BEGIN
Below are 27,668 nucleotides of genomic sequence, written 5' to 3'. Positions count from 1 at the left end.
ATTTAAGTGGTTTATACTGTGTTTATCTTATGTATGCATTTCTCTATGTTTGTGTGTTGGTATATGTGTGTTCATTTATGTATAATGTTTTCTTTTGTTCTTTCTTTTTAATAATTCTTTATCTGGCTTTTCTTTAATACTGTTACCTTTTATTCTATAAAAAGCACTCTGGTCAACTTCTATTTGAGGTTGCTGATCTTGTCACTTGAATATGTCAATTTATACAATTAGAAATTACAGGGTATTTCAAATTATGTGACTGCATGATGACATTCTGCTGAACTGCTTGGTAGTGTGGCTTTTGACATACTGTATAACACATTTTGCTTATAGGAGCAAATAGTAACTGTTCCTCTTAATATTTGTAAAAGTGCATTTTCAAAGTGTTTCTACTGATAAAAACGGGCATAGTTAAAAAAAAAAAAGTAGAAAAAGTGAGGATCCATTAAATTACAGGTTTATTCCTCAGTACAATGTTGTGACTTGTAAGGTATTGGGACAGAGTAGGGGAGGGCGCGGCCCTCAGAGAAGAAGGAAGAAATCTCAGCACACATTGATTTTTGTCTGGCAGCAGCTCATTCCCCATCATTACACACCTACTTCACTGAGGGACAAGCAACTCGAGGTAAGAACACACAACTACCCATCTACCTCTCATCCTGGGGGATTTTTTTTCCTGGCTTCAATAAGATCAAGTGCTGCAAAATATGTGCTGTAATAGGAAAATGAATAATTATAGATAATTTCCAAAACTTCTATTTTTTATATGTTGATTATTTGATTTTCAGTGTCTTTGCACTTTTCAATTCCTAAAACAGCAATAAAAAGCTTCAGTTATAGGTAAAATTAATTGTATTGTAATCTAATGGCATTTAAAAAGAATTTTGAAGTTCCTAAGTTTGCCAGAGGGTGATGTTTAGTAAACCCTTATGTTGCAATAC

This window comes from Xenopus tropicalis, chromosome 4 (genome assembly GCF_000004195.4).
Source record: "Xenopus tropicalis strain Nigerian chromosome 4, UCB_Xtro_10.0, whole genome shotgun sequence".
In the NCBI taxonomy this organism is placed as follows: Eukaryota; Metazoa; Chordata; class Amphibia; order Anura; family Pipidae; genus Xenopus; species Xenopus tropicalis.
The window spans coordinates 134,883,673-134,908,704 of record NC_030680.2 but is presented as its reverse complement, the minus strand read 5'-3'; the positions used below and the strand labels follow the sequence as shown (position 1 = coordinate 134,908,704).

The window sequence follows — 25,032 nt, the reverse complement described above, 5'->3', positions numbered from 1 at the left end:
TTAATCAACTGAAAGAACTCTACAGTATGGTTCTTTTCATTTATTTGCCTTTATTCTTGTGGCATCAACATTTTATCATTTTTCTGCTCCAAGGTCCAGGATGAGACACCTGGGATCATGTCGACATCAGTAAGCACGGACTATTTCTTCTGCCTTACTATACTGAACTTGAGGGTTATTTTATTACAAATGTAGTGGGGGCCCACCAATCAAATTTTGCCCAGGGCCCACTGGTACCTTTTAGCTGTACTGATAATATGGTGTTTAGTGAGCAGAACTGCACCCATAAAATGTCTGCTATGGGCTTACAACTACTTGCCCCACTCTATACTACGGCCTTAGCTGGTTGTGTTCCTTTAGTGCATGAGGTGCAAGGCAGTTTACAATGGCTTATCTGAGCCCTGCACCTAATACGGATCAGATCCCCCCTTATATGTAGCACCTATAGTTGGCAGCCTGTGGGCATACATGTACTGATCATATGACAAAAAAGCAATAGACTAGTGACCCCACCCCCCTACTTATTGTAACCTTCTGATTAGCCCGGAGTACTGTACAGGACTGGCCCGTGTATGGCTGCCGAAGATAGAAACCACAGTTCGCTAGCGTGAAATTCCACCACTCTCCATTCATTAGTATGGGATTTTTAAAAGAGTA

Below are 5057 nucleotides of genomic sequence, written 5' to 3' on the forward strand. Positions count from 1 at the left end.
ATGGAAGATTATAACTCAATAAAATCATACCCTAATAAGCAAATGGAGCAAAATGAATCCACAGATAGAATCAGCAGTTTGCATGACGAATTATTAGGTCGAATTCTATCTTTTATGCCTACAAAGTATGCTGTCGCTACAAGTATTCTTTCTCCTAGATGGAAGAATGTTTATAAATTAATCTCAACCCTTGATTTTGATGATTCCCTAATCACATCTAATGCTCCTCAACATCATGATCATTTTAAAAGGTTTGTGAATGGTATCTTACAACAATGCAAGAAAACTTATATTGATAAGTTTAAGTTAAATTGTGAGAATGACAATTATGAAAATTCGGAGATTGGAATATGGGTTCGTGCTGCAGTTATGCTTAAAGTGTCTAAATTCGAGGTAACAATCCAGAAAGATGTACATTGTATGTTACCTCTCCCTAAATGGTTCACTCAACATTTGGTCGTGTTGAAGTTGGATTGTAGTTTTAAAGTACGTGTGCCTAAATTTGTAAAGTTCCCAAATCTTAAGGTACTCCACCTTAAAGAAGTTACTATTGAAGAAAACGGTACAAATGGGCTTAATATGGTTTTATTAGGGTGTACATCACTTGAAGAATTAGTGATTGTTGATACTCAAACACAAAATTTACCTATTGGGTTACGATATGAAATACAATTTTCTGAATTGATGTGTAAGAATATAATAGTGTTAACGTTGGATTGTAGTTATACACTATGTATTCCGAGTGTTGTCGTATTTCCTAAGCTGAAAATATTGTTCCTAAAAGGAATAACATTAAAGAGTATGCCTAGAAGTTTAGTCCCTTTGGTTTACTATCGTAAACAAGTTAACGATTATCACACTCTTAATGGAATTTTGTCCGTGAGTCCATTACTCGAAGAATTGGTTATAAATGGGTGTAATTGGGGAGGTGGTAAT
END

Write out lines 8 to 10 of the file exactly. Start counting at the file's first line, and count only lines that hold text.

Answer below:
TTAATCAACTGAAAGAACTCTACAGTATGGTTCTTTTCATTTATTTGCCTTTATTCTTGTGGCATCAACATTTTATCATTTTTCTGCTCCAAGGTCCAGGATGAGACACCTGGGATCATGTCGACATCAGTAAGCACGGACTATTTCTTCTGCCTTACTATACTGAACTTGAGGGTTATTTTATTACAAATGTAGTGGGGGCCCACCAATCAAATTTTGCCCAGGGCCCACTGGTACCTTTTAGCTGTACTGATAATATGGTGTTTAGTGAGCAGAACTGCACCCATAAAATGTCTGCTATGGGCTTACAACTACTTGCCCCACTCTATACTACGGCCTTAGCTGGTTGTGTTCCTTTAGTGCATGAGGTGCAAGGCAGTTTACAATGGCTTATCTGAGCCCTGCACCTAATACGGATCAGATCCCCCCTTATATGTAGCACCTATAGTTGGCAGCCTGTGGGCATACATGTACTGATCATATGACAAAAAAGCAATAGACTAGTGACCCCACCCCCCTACTTATTGTAACCTTCTGATTAGCCCGGAGTACTGTACAGGACTGGCCCGTGTATGGCTGCCGAAGATAGAAACCACAGTTCGCTAGCGTGAAATTCCACCACTCTCCATTCATTAGTATGGGATTTTTAAAAGAGTA

Below are 5057 nucleotides of genomic sequence, written 5' to 3' on the forward strand. Positions count from 1 at the left end.
ATGGAAGATTATAACTCAATAAAATCATACCCTAATAAGCAAATGGAGCAAAATGAATCCACAGATAGAATCAGCAGTTTGCATGACGAATTATTAGGTCGAATTCTATCTTTTATGCCTACAAAGTATGCTGTCGCTACAAGTATTCTTTCTCCTAGATGGAAGAATGTTTATAAATTAATCTCAACCCTTGATTTTGATGATTCCCTAATCACATCTAATGCTCCTCAACATCATGATCATTTTAAAAGGTTTGTGAATGGTATCTTACAACAATGCAAGAAAACTTATATTGATAAGTTTAAGTTAAATTGTGAGAATGACAATTATGAAAATTCGGAGATTGGAATATGGGTTCGTGCTGCAGTTATGCTTAAAGTGTCTAAATTCGAGGTAACAATCCAGAAAGATGTACATTGTATGTTACCTCTCCCTAAATGGTTCACTCAACATTTGGTCGTGTTGAAGTTGGATTGTAGTTTTAAAGTACGTGTGCCTAAATTTGTAAAGTTCCCAAATCTTAAGGTACTCCACCTTAAAGAAGTTACTATTGAAGAAAACGGTACAAATGGGCTTAATATGGTTTTATTAGGGTGTACATCACTTGAAGAATTAGTGATTGTTGATACTCAAACACAAAATTTACCTATTGGGTTACGATATGAAATACAATTTTCTGAATTGATGTGTAAGAATATAATAGTGTTAACGTTGGATTGTAGTTATACACTATGTATTCCGAGTGTTGTCGTATTTCCTAAGCTGAAAATATTGTTCCTAAAAGGAATAACATTAAAGAGTATGCCTAGAAGTTTAGTCCCTTTGGTTTACTATCGTAAACAAGTTAACGATTATCACACTCTTAATGGAATTTTGTCCGTGAGTCCATTACTCGAAGAATTGGTTATAAATGGGTGTAATTGGGGAGGTGGTAAT